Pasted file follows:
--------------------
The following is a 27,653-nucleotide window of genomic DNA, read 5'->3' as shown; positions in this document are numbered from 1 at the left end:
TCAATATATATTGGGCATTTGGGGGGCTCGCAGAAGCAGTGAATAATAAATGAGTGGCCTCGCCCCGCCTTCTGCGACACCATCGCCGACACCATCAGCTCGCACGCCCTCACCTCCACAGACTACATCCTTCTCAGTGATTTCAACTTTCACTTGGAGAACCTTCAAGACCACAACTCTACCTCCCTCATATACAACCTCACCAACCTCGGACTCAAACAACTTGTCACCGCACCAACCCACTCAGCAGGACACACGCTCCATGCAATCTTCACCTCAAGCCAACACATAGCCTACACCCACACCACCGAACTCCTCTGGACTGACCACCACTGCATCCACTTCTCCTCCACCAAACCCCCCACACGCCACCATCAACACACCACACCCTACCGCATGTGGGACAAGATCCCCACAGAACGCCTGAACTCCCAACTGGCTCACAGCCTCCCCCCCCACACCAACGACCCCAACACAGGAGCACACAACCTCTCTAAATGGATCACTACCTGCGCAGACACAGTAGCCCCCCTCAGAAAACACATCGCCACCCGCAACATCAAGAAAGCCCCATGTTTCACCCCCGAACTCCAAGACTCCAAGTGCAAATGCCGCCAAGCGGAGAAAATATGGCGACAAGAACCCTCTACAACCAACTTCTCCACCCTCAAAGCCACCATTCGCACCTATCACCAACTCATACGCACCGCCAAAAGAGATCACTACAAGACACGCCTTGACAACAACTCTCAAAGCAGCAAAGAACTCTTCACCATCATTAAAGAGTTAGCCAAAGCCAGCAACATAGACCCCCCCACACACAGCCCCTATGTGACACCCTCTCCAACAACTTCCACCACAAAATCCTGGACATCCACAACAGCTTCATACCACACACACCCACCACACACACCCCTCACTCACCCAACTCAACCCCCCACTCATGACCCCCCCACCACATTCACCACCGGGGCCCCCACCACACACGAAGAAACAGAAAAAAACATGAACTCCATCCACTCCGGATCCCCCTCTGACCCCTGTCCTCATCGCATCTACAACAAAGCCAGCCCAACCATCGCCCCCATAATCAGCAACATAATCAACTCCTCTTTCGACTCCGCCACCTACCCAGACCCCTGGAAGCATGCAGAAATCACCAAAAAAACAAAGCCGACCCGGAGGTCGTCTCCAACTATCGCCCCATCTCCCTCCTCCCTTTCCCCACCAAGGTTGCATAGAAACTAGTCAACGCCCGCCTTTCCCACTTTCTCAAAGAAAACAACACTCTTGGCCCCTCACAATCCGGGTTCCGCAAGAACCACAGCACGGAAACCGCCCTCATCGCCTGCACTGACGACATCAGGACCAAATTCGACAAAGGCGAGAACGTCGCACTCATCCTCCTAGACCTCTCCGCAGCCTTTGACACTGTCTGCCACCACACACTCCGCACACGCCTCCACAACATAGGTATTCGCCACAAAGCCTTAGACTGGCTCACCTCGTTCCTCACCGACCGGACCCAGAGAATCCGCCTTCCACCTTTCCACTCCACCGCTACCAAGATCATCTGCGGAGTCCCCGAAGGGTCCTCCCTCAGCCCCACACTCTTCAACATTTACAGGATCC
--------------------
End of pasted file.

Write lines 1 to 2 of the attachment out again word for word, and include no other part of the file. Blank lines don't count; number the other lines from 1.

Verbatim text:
The following is a 27,653-nucleotide window of genomic DNA, read 5'->3' as shown; positions in this document are numbered from 1 at the left end:
TCAATATATATTGGGCATTTGGGGGGCTCGCAGAAGCAGTGAATAATAAATGAGTGGCCTCGCCCCGCCTTCTGCGACACCATCGCCGACACCATCAGCTCGCACGCCCTCACCTCCACAGACTACATCCTTCTCAGTGATTTCAACTTTCACTTGGAGAACCTTCAAGACCACAACTCTACCTCCCTCATATACAACCTCACCAACCTCGGACTCAAACAACTTGTCACCGCACCAACCCACTCAGCAGGACACACGCTCCATGCAATCTTCACCTCAAGCCAACACATAGCCTACACCCACACCACCGAACTCCTCTGGACTGACCACCACTGCATCCACTTCTCCTCCACCAAACCCCCCACACGCCACCATCAACACACCACACCCTACCGCATGTGGGACAAGATCCCCACAGAACGCCTGAACTCCCAACTGGCTCACAGCCTCCCCCCCCACACCAACGACCCCAACACAGGAGCACACAACCTCTCTAAATGGATCACTACCTGCGCAGACACAGTAGCCCCCCTCAGAAAACACATCGCCACCCGCAACATCAAGAAAGCCCCATGTTTCACCCCCGAACTCCAAGACTCCAAGTGCAAATGCCGCCAAGCGGAGAAAATATGGCGACAAGAACCCTCTACAACCAACTTCTCCACCCTCAAAGCCACCATTCGCACCTATCACCAACTCATACGCACCGCCAAAAGAGATCACTACAAGACACGCCTTGACAACAACTCTCAAAGCAGCAAAGAACTCTTCACCATCATTAAAGAGTTAGCCAAAGCCAGCAACATAGACCCCCCCACACACAGCCCCTATGTGACACCCTCTCCAACAACTTCCACCACAAAATCCTGGACATCCACAACAGCTTCATACCACACACACCCACCACACACACCCCTCACTCACCCAACTCAACCCCCCACTCATGACCCCCCCACCACATTCACCACCGGGGCCCCCACCACACACGAAGAAACAGAAAAAAACATGAACTCCATCCACTCCGGATCCCCCTCTGACCCCTGTCCTCATCGCATCTACAACAAAGCCAGCCCAACCATCGCCCCCATAATCAGCAACATAATCAACTCCTCTTTCGACTCCGCCACCTACCCAGACCCCTGGAAGCATGCAGAAATCACCAAAAAAACAAAGCCGACCCGGAGGTCGTCTCCAACTATCGCCCCATCTCCCTCCTCCCTTTCCCCACCAAGGTTGCATAGAAACTAGTCAACGCCCGCCTTTCCCACTTTCTCAAAGAAAACAACACTCTTGGCCCCTCACAATCCGGGTTCCGCAAGAACCACAGCACGGAAACCGCCCTCATCGCCTGCACTGACGACATCAGGACCAAATTCGACAAAGGCGAGAACGTCGCACTCATCCTCCTAGACCTCTCCGCAGCCTTTGACACTGTCTGCCACCACACACTCCGCACACGCCTCCACAACATAGGTATTCGCCACAAAGCCTTAGACTGGCTCACCTCGTTCCTCACCGACCGGACCCAGAGAATCCGCCTTCCACCTTTCCACTCCACCGCTACCAAGATCATCTGCGGAGTCCCCGAAGGGTCCTCCCTCAGCCCCACACTCTTCAACATTTACAGGATCC